### Geeking Out: Florence Nightingale, Data Visualization Pioneer - and Redoing Her Famous Graph

by meep

I was going to pep myself up by doing some current mortality graphs, but let me improve my mood even more by looking at historical mortality graphs.

Five years ago, I was explaining to my grandma why she was seeing more obits for people 20 years younger than her compared to her own cohort. I was very ill at the time, but talking about these things really energizes me.

So here we go: Florence Nightingale, English army deaths in the Crimean war, and fixing graphs!

## Enjoying a podcast with Helena Bonham Carter!

I keep a data visualization thread at GoActuary, a great actuarial discussion site.

One user on the site pointed to this podcast: Cautionary Tales – Florence Nightingale and her Geeks Declare War on Death by Tim Harford, enlisting the help of Helena Bonham-Carter(!!) , a distant cousin of Nightingale (note: Bonham-Carter is related to a lot of famous Brits.)

The podcast is primarily about how Nightingale used the power of data visualization (and really, scads of statistical tables) to be persuasive in her fight for better sanitary conditions in field hospitals. However, it’s also about some of the choices Nightingale made in producing the graph for her purposes.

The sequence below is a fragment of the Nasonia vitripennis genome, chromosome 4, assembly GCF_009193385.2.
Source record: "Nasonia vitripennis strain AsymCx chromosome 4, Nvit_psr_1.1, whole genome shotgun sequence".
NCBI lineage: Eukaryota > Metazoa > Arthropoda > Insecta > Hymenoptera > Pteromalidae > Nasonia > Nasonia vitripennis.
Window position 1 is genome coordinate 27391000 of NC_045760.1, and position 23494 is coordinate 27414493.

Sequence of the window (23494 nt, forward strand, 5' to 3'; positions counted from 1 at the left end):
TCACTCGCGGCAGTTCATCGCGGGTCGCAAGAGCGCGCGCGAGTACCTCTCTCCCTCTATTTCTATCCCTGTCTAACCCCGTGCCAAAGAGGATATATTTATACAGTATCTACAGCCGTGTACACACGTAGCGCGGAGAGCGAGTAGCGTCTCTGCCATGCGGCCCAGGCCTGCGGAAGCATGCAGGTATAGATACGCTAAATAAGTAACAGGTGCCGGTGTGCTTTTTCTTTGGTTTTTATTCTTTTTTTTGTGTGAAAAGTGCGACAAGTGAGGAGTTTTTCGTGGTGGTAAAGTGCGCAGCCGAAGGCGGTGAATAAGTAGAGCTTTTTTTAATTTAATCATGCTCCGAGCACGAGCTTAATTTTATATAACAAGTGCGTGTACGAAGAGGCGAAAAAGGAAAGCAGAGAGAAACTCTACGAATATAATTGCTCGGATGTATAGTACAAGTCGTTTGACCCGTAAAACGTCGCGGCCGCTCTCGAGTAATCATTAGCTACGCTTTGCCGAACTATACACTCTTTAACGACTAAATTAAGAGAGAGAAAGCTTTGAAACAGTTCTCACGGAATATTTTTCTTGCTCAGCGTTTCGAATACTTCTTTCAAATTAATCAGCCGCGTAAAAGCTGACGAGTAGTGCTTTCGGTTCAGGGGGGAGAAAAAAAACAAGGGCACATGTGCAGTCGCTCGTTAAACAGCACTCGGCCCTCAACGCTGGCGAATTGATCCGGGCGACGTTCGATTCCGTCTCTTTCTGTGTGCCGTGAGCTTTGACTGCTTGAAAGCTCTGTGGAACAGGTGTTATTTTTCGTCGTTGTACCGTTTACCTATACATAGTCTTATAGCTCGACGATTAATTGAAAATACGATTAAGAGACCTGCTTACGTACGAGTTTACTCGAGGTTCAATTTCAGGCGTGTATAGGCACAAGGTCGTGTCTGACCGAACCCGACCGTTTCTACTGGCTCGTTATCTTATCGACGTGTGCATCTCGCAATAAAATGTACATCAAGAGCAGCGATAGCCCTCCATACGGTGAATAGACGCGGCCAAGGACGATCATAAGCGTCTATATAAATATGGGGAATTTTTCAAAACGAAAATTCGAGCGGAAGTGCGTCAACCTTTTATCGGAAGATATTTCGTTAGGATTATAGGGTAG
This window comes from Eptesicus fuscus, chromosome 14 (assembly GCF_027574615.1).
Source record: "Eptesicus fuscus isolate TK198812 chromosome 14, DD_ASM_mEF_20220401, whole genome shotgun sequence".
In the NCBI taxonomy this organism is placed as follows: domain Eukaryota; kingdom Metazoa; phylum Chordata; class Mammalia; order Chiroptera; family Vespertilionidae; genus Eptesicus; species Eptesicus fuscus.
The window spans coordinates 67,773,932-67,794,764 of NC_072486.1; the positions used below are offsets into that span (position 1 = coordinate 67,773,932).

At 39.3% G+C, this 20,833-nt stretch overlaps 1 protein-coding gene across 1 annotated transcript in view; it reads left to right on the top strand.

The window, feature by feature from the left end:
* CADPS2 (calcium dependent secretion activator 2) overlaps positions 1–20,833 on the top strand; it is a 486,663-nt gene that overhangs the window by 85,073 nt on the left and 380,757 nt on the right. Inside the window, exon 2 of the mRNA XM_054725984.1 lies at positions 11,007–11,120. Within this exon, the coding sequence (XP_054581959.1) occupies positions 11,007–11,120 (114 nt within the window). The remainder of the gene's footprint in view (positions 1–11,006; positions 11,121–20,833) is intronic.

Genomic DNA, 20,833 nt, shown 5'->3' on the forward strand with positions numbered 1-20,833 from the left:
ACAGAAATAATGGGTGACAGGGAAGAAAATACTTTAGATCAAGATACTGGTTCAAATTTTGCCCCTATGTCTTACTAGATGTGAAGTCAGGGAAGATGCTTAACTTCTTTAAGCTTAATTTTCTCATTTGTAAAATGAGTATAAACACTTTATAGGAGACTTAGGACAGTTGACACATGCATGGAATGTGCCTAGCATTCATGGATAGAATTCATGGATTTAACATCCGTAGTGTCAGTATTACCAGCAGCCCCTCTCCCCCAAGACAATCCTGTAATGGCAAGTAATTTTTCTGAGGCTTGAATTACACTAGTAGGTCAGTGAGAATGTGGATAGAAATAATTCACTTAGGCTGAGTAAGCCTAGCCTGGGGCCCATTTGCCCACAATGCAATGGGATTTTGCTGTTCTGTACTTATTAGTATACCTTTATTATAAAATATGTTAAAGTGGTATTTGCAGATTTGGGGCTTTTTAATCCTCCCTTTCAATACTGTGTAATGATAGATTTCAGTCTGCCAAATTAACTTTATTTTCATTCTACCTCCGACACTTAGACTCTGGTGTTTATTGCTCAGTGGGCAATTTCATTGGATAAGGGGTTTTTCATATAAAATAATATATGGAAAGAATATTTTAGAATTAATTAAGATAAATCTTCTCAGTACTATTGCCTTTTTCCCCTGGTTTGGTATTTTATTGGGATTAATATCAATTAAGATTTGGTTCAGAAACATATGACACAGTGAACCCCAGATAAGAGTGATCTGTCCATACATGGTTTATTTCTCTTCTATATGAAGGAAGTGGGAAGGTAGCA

Here is the graph, and I will be coming back to it:

It’s a very famous graph, and many people credit this **specific** graph for convincing the UK government and various UK health experts to improve hospital hygiene. (I do not want to delve into the pre-Nightingale hospital hygienic practices, much less what she saw in the army field hospitals. Listen to the podcast.)

I picked up a new motto from Florence Nightingale, courtesy the podcast:

“Whenever I am infuriated, I revenge myself with a new diagram.”

Though, obviously, when I’m infuriated, I love finding the apropos animated gif.

Okay, I like making graphs, too.

## Questioning the impact of the graph and fixing it

Okay, I want you to look at the above graph, and I’m not explaining anything about it (an explanation is in the podcast, but I’m not transcribing the podcast explanation.)

I will transcribe the handwritten legend to the graph, because it is difficult to read: